"And telling GIN from SP-GIST was quite beyond his wit, we found", said the classic. Can you? This masterclass is about not-so-often used index types (compared to conventional B-tree) which however can do a great job for you. We will look into internal mechanics of these indexes and discuss cases where they can be successfully applied. Also we will talk about some peculiarities of PostgreSQL index access. To spend time efficiently, listeners are required to have basic knowledge of PostgreSQL and should be used to read plans of simple queries.
Materials of the master class
Backup copy of the database with demo data can be downloaded here:
- Recovery with pg_restore (338 MB)
Tutorial will show specifics of server programming in these languages. I will present practical examples and compare the features of these languages in PostgreSQL environment from the viewpoint of solving practical tasks.
Tutorial on Full Text Seach in PostgreSQL, containing all recent improvemets. All recipies necessary for building an application will be given: dictionary and parser configuration, faceted search, fuzzy search, multilanguage search, ranking etc. Participants will be provided with a test database for exercises.
- Spatial and advanced spatial analysis with pure PostGIS (including cutting edge PostGIS functions available)
- How could we mix and tied efficiently PostgreSQL and Python data types (as NumPy ndarray, and Pandas DataFrames)
- Tools to improve our data manipulation environment (Jupyter tricks, easy dataviz...)
- How to go further throught GeoDataScience, with Python libs and framework tied with PostgreSQL/PostGIS (including Machine and DeepLearning)
Patroni is a Python application to create high-availability PostgreSQL clusters based on the streaming replication. It is used by Red Hat, IBM Compose, Zalando and many other companies. This tutorial will highlight Patroni architecture, provide attendees with hands-on experience of configuring high-availability PostgreSQL clusters with Patroni, describe how to take advantage of numerous additional features and give an opportunity to learn more about common mistakes related to running Patroni and its troubleshooting.
In order to take most out of the Patroni tutorial one needs a laptop with git, vagrant and virtual box installed.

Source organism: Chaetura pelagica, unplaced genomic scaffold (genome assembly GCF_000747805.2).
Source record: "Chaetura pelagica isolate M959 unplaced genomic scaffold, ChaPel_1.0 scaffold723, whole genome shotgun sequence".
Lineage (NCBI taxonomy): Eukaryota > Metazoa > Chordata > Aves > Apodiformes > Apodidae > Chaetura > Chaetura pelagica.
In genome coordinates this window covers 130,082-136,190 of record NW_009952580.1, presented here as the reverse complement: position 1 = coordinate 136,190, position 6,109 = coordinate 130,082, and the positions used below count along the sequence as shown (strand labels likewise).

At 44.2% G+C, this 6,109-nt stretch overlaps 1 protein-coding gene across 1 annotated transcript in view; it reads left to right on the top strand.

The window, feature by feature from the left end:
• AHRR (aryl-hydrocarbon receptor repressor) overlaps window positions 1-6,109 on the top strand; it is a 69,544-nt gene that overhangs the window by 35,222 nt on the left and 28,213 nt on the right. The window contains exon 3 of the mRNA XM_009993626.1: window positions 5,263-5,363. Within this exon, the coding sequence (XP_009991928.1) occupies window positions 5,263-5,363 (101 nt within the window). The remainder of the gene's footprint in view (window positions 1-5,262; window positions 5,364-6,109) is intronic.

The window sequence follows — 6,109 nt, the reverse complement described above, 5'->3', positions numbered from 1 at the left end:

Alternatively, one can install your Linux distribution packages (or use homebrew on Mac).
Once Vagrant and Virtualbox are installed one can run the Patroni VM by issuing the following commands:
$ git clone https://github.com/alexeyklyukin/patroni-training $ cd patroni-training $ vagrant up
When the setup concludes Patroni box can be accessed via ssh using vagrant ssh command.
Apart from its main purpose of scheduling tasks, pgpro_scheduler can also deal with chained transactions. It can be used in various scenarios of asynchronous data processing.
This tutorial demonstrates pgpro_scheduler features that ensure secure processing of chained transactions. We'll be using cryptocurrency transactions as an example.
pgpro_scheduler is included into Postgres Pro Enterprise as an extension.
Developers are often challenged to deliver results that are hard to implement using simple SQL queries. Fortunately, complex SQL capabilities exist in the SQL standards — common table expressions and window functions.
SQL is a declarative language, meaning the user submits an SQL command and the database determines the optimal execution. Common Table Expressions (CTEs) allow queries to be more imperative, allowing looping and processing hierarchical structures that are normally associated only with imperative languages.
Normal SQL queries return rows where each row is independent of the other returned rows. SQL window functions allow queries to return computed columns based on values in other rows in the result set.
This tutorial will help developers use CTE queries in their applications and allow operations that normally could only be done in application code to be done via SQL queries. It also explains the many window function facilities and how they can be used to produce useful SQL query results.